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Nelly Is Still Defending “Tip Drill”; Says That It Was “Artistic” And Some People Just Took It The Wrong Way…
After all these years, Nelly is still trying to explain that damn “Tip Drill” video. In an interview with ESPN 2’s “Highly Questionable” (the same interview where he joked about Floyd Mayweather’s education when speaking on their alleged beef), he was asked about what that day of filming “Tip Drill” was like and the controversy behind it. He still didn’t see the problem with the video, which made its debut in 2003 on the infamous “BET Uncut” show. In fact, Nelly thought it was actually artistic.
Nelly: “That was a very, very very interesting day. I’ll say that. Very, very fun day. It was a video. I never regret it as far as being an artist. Being an artist, your responsibility is to create. It’s to be artistic. I didn’t do anything illegal. I put it on a show that was for adults at an adult time. Maybe some people mistook it the wrong way.
Bomani Jones: “What was artistic about sliding that credit card down a woman’s body?”
Nelly: “That had never been done before. I thought that was very, very, very artistic [laughs]. The first time you saw a naked statue did you think, ‘Oh man I’m looking at something or…you know?'”
Nope, I don’t know, sir.
While he might have thought it was harmless and artistic, we all know that the video caused quite a stir, as many thought the women in the video were objectified and treated as just parts (the focus was mostly on their backsides, which went along with the song’s lyrics). Women at Spelman University even protested Nelly’s visit to the school to throw a bone marrow drive to help find his sister, who was suffering from leukemia and eventually passed from it, a donor. Nelly would say much later in a Huffington Post Live chat with Marc Lamont Hill that having to cancel the drive over the uproar over the video enraged him:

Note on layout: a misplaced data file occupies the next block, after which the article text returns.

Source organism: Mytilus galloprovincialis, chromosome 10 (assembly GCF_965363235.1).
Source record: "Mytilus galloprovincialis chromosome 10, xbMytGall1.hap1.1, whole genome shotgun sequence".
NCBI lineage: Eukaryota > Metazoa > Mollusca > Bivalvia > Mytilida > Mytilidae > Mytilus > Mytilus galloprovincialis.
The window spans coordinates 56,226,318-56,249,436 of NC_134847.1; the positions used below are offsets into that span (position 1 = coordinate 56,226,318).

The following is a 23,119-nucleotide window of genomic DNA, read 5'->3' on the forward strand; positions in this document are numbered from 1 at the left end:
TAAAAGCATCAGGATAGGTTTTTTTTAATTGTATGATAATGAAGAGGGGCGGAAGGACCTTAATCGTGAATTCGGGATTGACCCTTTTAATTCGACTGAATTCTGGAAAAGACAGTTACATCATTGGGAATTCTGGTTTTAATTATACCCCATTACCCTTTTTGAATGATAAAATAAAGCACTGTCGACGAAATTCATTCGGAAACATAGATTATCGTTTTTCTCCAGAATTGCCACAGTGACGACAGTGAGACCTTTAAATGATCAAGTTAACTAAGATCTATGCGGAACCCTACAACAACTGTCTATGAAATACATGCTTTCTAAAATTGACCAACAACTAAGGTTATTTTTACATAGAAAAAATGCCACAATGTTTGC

“The Spelman thing, the only thing I feel I woulda did different is kick somebody’s A$$. That’s just how it felt to me, Pimp. I don’t have my sister. You robbed me of an opportunity, unfairly my brother. That was unfairly because we could have still had your conversation after I got my opportunity. It could have been somebody that was coming to that bone marrow drive that day that was possibly a match for my sister that didn’t come because of that.”
After all these years, what were your thoughts on the video and the reaction to it back then?
Yesterday, I wrote about Nelly’s Huff Post interview with Marc Lamont Hill. Though he talked about a variety of things, the conversation didn’t get juicy until Hill brought up the Spelman/”Tip Drill” controversy. Naturally, since it concerned his sister Jacqueline’s life, Nelly was still very passionate about that event. I noticed that some of you said Nelly should be over this by now. Umm… his sister died. That’s not something you don’t ever fully get over. But I digress. Yesterday, after watching Nelly’s interview I understood his point. I understood his frustrations and outrage, (with the exception of wanting to kick someone’s, presumably a woman’s, a$$), over the perception that the women of Spelman’s Feminist Majority Leadership Alliance were putting their protest over the life of Nelly’s sister. It seemed that the women of this group were so hellbent on calling out a black man that they were less concerned about the life of this black woman. And if Nelly’s interview were the only account of the incident, I would be happy to stand by that stance, my original stance.